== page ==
Actor, director and all-around legend Jodie Foster has a history of being outspoken. When Hollywood wanted her to define her sexual orientation she was all, mind your own business. She has been a staunch advocate of equal pay for women in Hollywood, decried the lack of female filmmakers, and stayed friends with the mightily unpopular Mel Gibson in the face of controversy. And now, she has taken on the glorification of rape culture. Foster's recent comments about using rape as a motivator in movies are spot on and an important reminder to writers who need a lesson in how to tell stories about women.

Foster, in Cannes this week promoting her new movie Money Monster (starring Julia Roberts and George Clooney), was speaking at a Variety and Kering's Women in Motion event when the subject of using rape as a motivational tool for female characters came up.

Foster voiced her frustration with male writers who "go to rape" far too often when trying to tell the story of a woman's struggles. “‘I wonder why she was a box of tears?'” asks Foster, speaking as a male writer. “‘Oh, she was raped.'”

Apparently, writers rely pretty heavily on the rape plot device. If a woman is having trouble with her boss or struggling with a superior, Foster explained, “Well, it was because she was raped and you’re going to find that out in the end.”

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CANNES, FRANCE - MAY 12: George Clooney and Jodie Foster attend the 'Money Monster' premiere during the 69th annual Cannes Film Festival at the Palais des Festivals on May 12, 2016 in Cannes, France. (Photo by Tristan Fewings/Getty Images)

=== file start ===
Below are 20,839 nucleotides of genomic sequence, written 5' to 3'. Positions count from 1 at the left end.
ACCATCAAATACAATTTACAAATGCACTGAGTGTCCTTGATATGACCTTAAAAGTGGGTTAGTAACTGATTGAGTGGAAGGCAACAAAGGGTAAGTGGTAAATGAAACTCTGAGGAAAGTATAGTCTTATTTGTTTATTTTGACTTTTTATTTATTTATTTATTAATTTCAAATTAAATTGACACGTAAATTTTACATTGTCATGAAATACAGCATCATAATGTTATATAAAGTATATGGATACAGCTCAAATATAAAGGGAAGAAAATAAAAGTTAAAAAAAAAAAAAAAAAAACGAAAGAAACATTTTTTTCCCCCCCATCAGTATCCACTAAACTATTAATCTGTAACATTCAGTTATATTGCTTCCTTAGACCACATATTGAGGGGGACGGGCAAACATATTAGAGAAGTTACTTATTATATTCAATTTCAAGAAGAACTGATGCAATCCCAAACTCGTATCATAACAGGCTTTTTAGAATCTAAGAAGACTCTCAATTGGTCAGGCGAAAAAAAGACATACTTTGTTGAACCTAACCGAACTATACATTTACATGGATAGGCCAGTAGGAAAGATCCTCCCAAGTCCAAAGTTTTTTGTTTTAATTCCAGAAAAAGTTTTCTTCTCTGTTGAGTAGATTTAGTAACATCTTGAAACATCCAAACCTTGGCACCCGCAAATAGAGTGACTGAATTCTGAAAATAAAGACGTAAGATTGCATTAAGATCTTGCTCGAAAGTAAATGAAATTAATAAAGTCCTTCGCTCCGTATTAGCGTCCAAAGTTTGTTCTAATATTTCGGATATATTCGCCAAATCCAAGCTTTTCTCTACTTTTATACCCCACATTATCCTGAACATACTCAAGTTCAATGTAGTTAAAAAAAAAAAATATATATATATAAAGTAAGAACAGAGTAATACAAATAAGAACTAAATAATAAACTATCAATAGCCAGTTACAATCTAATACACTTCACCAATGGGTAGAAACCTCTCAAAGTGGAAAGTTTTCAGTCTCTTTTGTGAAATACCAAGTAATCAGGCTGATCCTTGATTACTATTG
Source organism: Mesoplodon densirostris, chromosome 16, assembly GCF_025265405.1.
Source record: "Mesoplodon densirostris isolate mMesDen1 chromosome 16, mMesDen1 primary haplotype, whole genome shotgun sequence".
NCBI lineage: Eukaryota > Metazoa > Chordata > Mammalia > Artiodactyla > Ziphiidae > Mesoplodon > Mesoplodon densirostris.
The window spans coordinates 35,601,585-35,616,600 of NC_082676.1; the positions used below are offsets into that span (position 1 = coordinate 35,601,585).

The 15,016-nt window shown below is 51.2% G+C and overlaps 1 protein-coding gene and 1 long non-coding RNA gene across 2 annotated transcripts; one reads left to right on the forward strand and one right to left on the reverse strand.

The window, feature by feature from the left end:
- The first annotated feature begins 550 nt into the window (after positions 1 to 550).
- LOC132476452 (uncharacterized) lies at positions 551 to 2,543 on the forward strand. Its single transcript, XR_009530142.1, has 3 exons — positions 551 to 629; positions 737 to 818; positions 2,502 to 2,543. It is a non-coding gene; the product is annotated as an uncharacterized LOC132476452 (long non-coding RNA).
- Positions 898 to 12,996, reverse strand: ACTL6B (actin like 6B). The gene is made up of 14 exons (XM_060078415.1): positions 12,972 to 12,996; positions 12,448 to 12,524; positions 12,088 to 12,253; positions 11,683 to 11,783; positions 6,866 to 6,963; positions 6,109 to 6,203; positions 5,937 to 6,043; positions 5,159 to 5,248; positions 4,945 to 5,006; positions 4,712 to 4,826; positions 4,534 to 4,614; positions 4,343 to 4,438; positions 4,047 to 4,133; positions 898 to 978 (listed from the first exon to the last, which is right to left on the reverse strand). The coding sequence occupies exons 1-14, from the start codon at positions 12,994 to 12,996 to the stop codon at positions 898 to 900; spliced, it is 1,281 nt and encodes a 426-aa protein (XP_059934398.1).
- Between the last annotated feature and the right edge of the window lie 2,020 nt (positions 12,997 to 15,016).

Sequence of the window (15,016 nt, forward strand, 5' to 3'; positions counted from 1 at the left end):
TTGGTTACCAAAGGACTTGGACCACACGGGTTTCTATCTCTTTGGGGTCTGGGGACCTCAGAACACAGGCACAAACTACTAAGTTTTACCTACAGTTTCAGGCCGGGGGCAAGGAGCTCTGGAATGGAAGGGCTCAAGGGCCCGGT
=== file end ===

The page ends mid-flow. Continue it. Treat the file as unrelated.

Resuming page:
She went on to conclude:

It was ridiculous, it was every single movie I saw. If you really got to what was the overriding motivation that that woman that you found out at the end, it was always rape because for some reason men saw that as this incredibly dramatic thing. "Well that’s easy! I can just pluck that one out of the sky and apply it to her."

One of the issues male writers seem to have, according to Foster, is trying to figure out the "complex merging" with a female character. “They were unable to put themselves in her shoes and her body and say, ‘She was competitive with her mother’… They were unable to make that transition.”

She certainly has a point. Let's think about one of the most popular shows on television right now. Game of Thrones on HBO. As my fellow Romper writers can tell you, I am beyond a huge fan of the show. But let's face it, the only way the writers seem to be able to further any female plots is through rape. Whether one woman is being raped by her new husband, another is being raped by her lover/brother, then another is being causally threatened with rape... I swear, if the threat of rape wasn't ever present on the show, the women would have no story to speak of at all.

Then again, Game of Thrones creators David Benioff and D.B. Weiss were responsive to critics who called foul over the rape scenes and made some changes to Season 6 of the show, so hopefully they will find other ways to develop female plots in other shows and films too.

We need women like Jodie Foster making movies. Flinty, unflinchingly honest, intelligent women who aren't afraid to tell the truth. We need women like her to tell stories about complicated women like us, who can think of a million other motivators other than rape that compel us to do all of the things we do.